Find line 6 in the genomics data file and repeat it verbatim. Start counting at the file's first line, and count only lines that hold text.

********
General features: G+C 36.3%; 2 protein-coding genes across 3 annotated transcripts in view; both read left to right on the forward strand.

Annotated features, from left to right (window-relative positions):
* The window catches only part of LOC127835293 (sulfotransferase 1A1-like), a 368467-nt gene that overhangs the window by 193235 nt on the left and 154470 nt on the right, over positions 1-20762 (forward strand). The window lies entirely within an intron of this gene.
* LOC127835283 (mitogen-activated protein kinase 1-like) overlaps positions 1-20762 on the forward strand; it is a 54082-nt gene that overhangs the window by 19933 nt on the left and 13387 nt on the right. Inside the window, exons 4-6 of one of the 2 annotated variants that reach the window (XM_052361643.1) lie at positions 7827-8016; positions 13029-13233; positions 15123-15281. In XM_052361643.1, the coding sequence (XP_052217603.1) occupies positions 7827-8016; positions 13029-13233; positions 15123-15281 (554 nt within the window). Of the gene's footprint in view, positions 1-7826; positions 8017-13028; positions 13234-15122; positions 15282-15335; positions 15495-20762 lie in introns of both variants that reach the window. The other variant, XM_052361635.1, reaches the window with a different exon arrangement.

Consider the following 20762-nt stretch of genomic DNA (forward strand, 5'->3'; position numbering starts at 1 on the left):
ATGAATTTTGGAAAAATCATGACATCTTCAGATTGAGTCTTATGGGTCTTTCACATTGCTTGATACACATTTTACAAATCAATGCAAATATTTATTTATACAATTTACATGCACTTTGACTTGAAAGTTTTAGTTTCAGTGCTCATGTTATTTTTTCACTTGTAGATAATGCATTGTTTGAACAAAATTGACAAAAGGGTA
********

ATGAATTTTGGAAAAATCATGACATCTTCAGATTGAGTCTTATGGGTCTTTCACATTGCTTGATACACATTTTACAAATCAATGCAAATATTTATTTATACAATTTACATGCACTTTGACTTGAAAGTTTTAGTTTCAGTGCTCATGTTATTTTTTCACTTGTAGATAATGCATTGTTTGAACAAAATTGACAAAAGGGTA